After the judicial harassment campaign against the newspapers reported on the Altun’s rental land came the next blow: Cumhuriyet received an advertisement ban of 35 days by Turkey’s Public Advertising Agency (BİK). BİK is controlled directly by the Communications Directorate thanks to a presidential decree issued in 2018.
Cumhuriyet reported that BİK’s decision claimed the news story “crossed the line of critical reporting and freedom of expression” and therefore violated press ethics. The decision also stated that the news report was manipulating the public and not factually correct, and also that the news did not serve the public interest. A 35-day-cut on public advertisement revenue would equal a 500,000 Turkish Liras (over € 67,000) revenue loss for Cumhuriyet.
Sözeri evaluated the relation between Altun and BİK: “He is doing that because he can. He relies on the president’s power and he knows that he will be protected. Every dissident can be accused of being a ‘terrorist’ in Turkey.”
Other criminal investigations on the way
Altun has been keen to file complaints against journalists in other cases as well. Another recent case involves writer and columnist Ragıp Zarakolu, who is accused of advocating for a coup following a column published on the Artı Gerçek website and in the Evrensel newspaper. The accusations stem from the simple fact that the column was accompanied by a photograph of President Recep Tayyip Erdoğan placed next to one of late Prime Minister Adnan Menderes, who was overthrown in Turkey’s 1960 coup d’etat and executed.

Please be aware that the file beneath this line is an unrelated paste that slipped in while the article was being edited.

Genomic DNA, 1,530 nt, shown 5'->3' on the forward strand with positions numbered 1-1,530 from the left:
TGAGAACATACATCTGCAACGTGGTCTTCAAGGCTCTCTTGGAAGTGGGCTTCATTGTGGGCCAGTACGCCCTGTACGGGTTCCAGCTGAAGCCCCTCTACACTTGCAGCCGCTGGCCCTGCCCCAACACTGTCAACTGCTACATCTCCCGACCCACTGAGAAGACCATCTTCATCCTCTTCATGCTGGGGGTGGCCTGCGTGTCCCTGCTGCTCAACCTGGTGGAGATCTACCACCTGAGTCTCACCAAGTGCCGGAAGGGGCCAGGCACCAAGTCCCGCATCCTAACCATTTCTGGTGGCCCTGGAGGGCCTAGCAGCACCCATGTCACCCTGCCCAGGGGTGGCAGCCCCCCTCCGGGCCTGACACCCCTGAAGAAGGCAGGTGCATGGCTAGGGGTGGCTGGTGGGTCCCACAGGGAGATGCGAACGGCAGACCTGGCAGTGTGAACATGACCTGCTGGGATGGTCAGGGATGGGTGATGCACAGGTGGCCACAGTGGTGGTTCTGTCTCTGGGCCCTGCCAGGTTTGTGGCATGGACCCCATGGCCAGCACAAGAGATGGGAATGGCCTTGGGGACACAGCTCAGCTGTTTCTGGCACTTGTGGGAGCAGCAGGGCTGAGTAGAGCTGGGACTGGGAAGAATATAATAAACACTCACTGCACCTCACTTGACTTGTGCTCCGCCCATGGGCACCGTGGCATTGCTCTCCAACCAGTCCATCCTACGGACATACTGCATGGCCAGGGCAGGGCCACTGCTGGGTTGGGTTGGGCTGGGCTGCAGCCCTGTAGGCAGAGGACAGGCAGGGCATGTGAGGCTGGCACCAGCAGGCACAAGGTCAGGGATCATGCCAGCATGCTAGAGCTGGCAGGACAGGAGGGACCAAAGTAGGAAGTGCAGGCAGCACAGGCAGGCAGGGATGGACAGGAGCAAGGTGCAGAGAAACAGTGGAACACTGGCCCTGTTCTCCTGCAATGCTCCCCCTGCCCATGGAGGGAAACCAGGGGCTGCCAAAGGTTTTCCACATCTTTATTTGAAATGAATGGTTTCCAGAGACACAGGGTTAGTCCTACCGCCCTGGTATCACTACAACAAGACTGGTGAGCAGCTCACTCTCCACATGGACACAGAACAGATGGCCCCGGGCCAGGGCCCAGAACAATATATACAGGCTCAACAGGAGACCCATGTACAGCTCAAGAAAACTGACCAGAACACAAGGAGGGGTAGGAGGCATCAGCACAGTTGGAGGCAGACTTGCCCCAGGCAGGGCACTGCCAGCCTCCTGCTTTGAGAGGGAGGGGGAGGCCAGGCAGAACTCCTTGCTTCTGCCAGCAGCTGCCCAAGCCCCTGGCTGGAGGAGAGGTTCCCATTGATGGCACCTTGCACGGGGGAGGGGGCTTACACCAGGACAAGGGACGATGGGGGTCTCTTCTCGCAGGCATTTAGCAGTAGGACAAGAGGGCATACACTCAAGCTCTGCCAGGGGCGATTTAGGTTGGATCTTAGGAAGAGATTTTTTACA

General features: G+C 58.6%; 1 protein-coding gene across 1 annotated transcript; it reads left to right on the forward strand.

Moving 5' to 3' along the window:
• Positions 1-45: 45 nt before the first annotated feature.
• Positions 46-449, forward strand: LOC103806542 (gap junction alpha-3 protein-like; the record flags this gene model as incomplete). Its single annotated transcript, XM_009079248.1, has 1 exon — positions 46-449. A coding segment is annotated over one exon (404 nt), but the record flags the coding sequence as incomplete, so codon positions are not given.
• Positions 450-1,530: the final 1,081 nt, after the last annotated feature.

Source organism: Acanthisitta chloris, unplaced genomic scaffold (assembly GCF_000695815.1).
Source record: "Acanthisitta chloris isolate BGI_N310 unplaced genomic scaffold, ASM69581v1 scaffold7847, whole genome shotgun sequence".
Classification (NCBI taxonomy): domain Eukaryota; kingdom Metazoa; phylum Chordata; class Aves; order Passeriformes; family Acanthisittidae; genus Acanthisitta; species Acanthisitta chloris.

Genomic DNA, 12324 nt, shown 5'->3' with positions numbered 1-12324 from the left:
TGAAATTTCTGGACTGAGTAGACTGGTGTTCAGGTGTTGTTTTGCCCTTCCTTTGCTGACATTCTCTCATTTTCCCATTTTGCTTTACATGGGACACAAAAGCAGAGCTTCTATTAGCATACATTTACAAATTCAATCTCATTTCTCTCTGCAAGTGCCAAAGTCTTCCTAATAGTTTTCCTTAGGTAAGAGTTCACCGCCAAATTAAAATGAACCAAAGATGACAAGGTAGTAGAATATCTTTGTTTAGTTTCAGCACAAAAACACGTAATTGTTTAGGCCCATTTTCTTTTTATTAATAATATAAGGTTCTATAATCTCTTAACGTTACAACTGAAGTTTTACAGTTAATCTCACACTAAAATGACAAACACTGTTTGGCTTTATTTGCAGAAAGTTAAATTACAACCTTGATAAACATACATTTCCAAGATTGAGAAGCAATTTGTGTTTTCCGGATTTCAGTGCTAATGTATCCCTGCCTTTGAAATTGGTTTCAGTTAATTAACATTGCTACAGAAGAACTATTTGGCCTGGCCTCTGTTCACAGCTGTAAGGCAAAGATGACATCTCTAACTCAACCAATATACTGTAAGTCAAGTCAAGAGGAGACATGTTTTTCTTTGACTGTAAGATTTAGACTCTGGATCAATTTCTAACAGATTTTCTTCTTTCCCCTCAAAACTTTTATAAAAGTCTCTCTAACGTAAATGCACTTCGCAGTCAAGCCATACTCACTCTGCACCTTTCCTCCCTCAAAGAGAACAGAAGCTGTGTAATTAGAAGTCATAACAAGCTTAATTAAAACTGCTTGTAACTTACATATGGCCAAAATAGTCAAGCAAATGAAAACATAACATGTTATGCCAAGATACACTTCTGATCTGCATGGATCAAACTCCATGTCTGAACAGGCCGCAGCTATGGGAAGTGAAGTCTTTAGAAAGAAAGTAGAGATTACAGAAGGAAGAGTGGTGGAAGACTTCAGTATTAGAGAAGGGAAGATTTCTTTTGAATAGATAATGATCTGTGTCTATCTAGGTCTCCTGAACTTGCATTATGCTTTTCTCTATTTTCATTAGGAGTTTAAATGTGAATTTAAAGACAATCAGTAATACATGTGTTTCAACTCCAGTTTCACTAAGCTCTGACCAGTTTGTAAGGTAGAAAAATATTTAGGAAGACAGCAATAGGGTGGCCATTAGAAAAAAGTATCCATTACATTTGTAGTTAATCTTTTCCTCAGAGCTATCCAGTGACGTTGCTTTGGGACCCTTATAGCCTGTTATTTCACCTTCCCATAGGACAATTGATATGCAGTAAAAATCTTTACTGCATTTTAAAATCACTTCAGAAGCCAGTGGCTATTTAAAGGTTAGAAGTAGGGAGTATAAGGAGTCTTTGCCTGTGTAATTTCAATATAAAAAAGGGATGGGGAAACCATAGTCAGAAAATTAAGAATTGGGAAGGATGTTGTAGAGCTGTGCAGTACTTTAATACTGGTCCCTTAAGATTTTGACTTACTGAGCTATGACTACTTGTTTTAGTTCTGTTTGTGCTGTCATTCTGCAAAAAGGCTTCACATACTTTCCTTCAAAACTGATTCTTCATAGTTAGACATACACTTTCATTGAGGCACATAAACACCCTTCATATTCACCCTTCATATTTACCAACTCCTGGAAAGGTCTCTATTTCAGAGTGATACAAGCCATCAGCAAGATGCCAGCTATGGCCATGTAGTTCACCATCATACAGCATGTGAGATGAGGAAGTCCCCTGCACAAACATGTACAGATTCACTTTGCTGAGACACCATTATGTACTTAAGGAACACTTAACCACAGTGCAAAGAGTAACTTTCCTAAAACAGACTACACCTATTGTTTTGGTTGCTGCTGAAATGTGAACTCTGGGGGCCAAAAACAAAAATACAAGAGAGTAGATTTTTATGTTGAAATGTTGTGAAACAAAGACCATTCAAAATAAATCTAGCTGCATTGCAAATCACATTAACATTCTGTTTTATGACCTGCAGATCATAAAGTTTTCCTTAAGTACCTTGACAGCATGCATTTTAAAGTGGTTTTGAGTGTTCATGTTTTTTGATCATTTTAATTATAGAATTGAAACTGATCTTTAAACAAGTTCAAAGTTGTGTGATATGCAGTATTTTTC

Zarakolu has vehemently dismissed the accusations, pointing out that he was persecuted many times for his critical reporting at the hands of the different military juntas and administrations in the 1970s and 1980s.
According to Sözeri, allegations aimed at Zarakolu are used by the administration to promote a sense of national unity through false accusations.
“Rumours of a coup are also a useful tool for this objective of manufacturing consent and of creating political polarization. In Zarakolu’s piece, there was no call for a coup but it does not matter. The headline and the photo that were chosen are enough to be cited as criminal evidence. Turkey’s judicial system is under high pressure and the courts are far from independent”, she concluded.